He that loveth another hath fulfilled the law (John 15)

John chapter 15 opens with Jesus's "I am the vine" speech. This is a very popular one among Christians, at least in my experience. He uses the metaphor of being a vine and believers being branches, and if they stay connected, they will bear fruit. Jesus also talks about branches that are not connected being removed and burned up, which the SAB chooses to take much more literally than I think it was intended; it's a metaphor. Jesus also repeats what he said before about prayers being answered, which I addressed in the last chapter. Jesus commands his disciples to love each other, which the SAB makes an insightful comment on: if Jesus is saying love everyone, this is great, but so many people take it to mean only love Christians who are like you, which is sad indeed.

Did Jesus tell his disciples everything? Yeah, on the face of it, with these verses coming in this order, it sounds like a contradiction. I think the likely resolution is that when Jesus says here in chapter 15 that he told them "all things that I have heard of my Father" he means that he's told them everything they need to know at this time; I mean, it doesn't actually say "everything". I think there are things that they are only going to fully understand after Jesus is resurrected.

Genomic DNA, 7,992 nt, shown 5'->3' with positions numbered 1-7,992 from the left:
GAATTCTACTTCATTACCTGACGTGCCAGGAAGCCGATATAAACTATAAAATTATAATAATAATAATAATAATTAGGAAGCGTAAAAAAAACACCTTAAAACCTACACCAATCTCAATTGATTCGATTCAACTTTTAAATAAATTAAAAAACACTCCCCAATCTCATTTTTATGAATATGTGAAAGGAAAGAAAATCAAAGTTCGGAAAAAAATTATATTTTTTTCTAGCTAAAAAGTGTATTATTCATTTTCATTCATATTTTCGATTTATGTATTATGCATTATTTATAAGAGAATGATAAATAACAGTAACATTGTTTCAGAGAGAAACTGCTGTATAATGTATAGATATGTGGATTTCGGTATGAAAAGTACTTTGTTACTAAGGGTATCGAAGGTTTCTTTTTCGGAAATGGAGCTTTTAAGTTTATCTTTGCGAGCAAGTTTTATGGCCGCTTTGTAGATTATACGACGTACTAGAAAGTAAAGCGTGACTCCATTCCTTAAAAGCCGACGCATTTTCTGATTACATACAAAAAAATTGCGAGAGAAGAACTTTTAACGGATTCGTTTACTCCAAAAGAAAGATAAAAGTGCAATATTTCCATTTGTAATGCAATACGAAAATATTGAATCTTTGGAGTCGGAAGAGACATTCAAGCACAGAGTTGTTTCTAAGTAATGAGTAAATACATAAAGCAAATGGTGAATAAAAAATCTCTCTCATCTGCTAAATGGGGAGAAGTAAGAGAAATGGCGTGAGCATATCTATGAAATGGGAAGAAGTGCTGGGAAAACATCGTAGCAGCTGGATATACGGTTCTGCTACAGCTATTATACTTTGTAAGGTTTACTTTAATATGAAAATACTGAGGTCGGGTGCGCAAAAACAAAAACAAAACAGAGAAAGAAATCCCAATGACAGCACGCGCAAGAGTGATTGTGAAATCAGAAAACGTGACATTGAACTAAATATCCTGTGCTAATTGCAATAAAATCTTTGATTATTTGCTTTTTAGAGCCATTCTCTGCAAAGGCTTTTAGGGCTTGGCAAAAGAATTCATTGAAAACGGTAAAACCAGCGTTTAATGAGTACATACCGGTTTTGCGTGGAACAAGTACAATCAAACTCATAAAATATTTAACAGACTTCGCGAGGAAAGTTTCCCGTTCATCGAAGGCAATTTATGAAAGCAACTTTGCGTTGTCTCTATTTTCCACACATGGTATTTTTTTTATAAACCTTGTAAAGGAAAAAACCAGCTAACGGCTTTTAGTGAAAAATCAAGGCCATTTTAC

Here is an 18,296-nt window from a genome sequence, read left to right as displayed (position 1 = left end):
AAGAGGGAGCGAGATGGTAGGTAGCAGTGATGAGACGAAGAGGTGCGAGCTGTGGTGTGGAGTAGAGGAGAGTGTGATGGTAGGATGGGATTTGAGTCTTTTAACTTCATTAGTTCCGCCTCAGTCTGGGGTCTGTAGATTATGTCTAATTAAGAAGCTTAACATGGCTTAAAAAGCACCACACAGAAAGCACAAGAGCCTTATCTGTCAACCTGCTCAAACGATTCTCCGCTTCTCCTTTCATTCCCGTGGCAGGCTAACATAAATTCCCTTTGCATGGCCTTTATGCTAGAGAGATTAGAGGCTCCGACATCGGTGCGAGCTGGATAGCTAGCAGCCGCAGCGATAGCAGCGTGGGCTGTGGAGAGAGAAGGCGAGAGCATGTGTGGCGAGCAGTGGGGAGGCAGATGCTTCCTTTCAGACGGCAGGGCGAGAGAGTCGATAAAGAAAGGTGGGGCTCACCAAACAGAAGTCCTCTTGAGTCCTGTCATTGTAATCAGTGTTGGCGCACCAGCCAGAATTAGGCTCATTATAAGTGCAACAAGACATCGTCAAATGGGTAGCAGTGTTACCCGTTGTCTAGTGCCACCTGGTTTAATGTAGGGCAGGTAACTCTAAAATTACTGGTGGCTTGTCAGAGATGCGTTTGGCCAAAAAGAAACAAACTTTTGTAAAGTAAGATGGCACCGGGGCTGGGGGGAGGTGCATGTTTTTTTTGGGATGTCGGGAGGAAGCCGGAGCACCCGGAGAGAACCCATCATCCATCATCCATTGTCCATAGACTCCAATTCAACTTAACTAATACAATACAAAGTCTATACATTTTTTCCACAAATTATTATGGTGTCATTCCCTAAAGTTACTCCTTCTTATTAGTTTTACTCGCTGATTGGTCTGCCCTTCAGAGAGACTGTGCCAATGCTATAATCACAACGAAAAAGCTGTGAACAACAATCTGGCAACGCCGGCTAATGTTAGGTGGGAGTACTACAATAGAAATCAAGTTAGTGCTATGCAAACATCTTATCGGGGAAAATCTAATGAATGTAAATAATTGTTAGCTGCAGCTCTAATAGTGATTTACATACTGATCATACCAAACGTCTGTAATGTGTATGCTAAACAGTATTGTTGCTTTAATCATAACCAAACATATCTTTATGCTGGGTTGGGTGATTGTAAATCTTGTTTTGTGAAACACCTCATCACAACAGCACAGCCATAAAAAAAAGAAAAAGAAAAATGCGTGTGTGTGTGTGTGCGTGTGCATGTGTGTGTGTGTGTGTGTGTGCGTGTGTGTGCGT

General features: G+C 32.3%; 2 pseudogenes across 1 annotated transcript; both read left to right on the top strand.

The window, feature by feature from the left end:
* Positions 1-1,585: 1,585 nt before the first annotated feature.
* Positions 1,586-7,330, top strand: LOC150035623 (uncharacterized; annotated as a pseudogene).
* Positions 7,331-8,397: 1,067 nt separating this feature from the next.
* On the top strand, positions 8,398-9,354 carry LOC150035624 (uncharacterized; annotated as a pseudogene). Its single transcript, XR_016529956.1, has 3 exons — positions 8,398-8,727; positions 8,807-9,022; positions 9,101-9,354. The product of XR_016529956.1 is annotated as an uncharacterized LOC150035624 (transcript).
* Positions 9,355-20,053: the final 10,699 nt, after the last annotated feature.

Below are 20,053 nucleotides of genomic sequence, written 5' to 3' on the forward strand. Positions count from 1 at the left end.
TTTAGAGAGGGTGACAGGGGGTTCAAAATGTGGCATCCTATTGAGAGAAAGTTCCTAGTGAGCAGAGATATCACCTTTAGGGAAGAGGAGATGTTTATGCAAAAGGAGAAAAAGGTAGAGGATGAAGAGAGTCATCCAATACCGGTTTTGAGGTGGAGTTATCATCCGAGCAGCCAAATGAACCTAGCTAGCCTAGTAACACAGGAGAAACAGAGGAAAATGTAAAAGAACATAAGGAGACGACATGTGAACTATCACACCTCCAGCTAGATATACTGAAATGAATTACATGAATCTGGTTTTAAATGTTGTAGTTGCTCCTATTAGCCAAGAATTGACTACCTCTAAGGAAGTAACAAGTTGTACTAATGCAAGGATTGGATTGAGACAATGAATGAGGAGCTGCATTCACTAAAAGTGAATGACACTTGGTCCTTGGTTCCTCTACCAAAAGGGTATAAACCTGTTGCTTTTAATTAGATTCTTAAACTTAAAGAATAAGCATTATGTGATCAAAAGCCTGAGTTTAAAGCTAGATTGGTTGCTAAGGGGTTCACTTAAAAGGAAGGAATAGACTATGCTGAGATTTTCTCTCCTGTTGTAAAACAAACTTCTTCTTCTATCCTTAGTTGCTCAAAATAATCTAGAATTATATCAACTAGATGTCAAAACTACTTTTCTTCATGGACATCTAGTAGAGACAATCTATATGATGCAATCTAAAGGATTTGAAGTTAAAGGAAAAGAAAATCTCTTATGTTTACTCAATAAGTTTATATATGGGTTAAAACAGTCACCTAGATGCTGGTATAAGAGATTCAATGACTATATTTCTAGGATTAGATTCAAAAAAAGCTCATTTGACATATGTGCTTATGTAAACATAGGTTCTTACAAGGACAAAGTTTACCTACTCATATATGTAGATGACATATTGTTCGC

In verse 23, Jesus says, "He that hateth me hateth my Father also." The SAB rightly interprets this to mean if you hate Jesus, you therefore hate God, and calls it intolerant, noting that Luther used this verse as an excuse for antisemitism. I think this is unfortunate, and it's not meant to be that way. I don't think Jesus is saying you can't love God without loving Jesus, but rather that those who fully understand who Jesus was and hate him for it are hating God. Yeah, it's a fine line, but I nonetheless feel it's important.

I already addressed who sent the Holy Ghost in the last chapter.

Saturday, July 15, 2023

Thy will be done in earth, as it is in heaven (John 14)

John chapter 14 continues Jesus's parting message to the Apostles. He talks a lot about Heaven and the Holy Ghost. Speaking of Heaven, When was heaven created? The verses on this page are talking about different things. "In the beginning" and "when the earth was created" are the same time. As I'm pretty sure I mentioned in Genesis somewhere, the Jews believed in three "heavens": the atmosphere, outer space, and the dwelling place of God (in 2Corinthians 12:2 Paul talks about being "caught up to the third heaven"). Now here in John 14, Jesus is not talking about creating Heaven, but essentially preparing it for guests in some way. Theologically, up until now, nobody has been in Heaven but God and his angels.